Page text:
Biology offers a valuable inspiration toward the development of self-healing engineering composites and polymers. In particular, chemical level design principles extracted from proteinaceous biopolymers, especially the mussel byssus, provide inspiration for design of autonomous and intrinsic healing in synthetic polymers. The mussel byssus is an acellular tissue comprised of extremely tough protein-based fibers, produced by mussels to secure attachment on rocky surfaces. Threads exhibit self-healing response following an apparent plastic yield event, recovering initial material properties in a time-dependent fashion. Recent biochemical analysis of the structure–function relationships defining this response reveal a key role of sacrificial cross-links based on metal coordination bonds between Zn2+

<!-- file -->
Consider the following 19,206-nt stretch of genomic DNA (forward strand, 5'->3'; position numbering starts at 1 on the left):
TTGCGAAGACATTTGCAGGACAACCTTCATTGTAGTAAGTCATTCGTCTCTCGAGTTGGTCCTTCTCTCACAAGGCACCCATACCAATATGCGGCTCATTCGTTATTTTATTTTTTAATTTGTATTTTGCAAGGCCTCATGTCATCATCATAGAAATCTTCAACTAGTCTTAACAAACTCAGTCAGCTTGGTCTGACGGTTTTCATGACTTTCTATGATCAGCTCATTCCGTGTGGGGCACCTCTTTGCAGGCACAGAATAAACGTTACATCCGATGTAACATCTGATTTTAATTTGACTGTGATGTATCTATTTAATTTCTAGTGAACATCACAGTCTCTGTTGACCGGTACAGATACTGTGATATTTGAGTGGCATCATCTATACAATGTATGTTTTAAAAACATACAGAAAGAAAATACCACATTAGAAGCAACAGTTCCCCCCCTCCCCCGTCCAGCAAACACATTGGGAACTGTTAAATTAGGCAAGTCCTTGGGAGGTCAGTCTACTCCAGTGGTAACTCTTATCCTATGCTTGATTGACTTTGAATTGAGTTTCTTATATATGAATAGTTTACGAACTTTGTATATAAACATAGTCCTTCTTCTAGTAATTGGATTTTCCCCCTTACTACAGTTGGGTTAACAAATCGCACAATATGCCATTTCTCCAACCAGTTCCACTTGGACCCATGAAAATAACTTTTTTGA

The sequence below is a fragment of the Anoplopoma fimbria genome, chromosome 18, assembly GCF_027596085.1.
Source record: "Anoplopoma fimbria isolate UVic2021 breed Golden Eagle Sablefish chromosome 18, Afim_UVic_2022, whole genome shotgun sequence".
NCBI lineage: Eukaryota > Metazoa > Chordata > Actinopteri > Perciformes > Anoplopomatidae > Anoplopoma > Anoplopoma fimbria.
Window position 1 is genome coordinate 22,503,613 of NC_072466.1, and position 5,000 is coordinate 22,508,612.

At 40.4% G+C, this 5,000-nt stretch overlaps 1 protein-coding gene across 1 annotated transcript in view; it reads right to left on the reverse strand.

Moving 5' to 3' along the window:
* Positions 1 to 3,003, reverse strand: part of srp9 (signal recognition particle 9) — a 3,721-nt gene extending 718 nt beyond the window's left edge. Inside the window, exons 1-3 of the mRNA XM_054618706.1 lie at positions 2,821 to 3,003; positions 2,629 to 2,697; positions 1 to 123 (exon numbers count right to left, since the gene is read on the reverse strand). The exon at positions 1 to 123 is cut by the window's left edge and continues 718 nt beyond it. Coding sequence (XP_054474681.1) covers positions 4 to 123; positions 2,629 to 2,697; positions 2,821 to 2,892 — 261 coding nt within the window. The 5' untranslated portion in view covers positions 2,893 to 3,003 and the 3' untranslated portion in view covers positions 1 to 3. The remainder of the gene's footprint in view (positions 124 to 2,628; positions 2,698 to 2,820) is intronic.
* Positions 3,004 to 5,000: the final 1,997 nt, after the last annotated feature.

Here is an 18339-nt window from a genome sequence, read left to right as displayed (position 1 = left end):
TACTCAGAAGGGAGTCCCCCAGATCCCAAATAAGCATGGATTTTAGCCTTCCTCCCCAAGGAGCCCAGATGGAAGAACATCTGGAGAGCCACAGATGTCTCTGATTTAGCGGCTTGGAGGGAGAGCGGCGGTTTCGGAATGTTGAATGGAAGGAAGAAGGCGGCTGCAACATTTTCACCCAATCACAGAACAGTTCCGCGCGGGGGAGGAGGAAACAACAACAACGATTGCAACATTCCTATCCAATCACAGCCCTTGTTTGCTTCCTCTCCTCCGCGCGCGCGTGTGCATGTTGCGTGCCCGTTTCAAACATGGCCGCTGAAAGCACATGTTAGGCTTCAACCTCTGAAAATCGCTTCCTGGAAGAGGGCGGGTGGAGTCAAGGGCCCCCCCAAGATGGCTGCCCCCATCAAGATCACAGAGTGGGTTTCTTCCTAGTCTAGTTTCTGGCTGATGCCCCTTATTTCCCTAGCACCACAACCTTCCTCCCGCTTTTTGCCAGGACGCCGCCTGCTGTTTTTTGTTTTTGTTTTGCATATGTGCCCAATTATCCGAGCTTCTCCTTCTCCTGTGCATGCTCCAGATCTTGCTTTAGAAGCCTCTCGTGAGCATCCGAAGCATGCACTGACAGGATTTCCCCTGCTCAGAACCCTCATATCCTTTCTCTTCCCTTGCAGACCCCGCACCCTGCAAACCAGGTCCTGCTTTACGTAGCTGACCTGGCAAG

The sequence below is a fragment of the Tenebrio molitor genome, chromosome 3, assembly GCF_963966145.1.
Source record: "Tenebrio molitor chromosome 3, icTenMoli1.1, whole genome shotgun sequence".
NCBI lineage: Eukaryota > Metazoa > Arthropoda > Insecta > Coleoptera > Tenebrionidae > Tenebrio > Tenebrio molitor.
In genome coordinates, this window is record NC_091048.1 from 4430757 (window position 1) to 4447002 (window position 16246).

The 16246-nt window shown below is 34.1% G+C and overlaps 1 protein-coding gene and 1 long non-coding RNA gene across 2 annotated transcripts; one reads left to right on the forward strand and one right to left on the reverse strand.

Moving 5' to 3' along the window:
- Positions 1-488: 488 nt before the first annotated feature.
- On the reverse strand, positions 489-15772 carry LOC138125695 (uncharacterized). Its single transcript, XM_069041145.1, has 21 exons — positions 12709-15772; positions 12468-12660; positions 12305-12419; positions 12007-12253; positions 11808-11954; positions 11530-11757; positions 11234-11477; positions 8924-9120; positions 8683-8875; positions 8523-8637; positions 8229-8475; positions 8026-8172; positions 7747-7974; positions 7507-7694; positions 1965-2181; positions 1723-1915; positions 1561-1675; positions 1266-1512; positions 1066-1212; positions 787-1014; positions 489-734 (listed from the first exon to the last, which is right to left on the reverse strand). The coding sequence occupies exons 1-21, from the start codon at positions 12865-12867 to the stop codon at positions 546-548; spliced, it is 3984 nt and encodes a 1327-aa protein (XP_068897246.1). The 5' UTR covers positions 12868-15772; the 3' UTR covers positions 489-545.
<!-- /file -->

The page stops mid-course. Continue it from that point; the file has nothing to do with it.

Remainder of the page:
ions and histidine amino acid residues. Inspired by this example, many research groups have developed self-healing polymeric materials based on histidine (imidazole)–metal chemistry. In this review, we provide a detailed overview of the current understanding of the self-healing mechanism in byssal threads, and an overview of the current state of the art in histidine- and imidazole-based synthetic polymers.
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